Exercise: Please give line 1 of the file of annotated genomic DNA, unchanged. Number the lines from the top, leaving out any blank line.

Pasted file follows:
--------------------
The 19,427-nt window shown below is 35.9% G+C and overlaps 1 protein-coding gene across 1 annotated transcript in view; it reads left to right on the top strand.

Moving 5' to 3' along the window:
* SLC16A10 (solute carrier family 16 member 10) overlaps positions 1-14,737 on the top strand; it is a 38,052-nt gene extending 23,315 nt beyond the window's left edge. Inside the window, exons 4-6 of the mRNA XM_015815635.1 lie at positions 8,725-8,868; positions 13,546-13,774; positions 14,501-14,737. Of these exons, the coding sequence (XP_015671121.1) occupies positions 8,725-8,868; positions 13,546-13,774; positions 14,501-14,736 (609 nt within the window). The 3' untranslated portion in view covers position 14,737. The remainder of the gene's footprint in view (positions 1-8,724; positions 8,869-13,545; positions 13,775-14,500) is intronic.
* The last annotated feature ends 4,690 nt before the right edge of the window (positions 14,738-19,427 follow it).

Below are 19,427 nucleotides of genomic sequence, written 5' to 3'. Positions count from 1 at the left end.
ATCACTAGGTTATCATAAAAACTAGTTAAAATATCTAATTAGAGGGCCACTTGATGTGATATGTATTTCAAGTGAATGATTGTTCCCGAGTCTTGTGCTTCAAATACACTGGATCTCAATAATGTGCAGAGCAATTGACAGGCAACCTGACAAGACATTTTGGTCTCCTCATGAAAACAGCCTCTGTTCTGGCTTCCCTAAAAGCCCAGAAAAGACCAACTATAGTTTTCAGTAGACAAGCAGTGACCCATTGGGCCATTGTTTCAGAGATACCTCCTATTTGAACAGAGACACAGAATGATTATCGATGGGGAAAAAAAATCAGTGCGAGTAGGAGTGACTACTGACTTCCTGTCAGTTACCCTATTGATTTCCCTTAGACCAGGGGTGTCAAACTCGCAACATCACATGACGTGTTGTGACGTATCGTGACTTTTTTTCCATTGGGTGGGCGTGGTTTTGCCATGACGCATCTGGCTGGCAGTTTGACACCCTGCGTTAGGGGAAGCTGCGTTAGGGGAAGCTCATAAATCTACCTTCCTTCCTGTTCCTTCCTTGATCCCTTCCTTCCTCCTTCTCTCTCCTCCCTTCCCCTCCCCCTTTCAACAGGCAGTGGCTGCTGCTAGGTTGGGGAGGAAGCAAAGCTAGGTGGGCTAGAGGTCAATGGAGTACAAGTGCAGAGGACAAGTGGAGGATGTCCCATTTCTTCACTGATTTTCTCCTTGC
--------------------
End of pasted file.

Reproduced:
The 19,427-nt window shown below is 35.9% G+C and overlaps 1 protein-coding gene across 1 annotated transcript in view; it reads left to right on the top strand.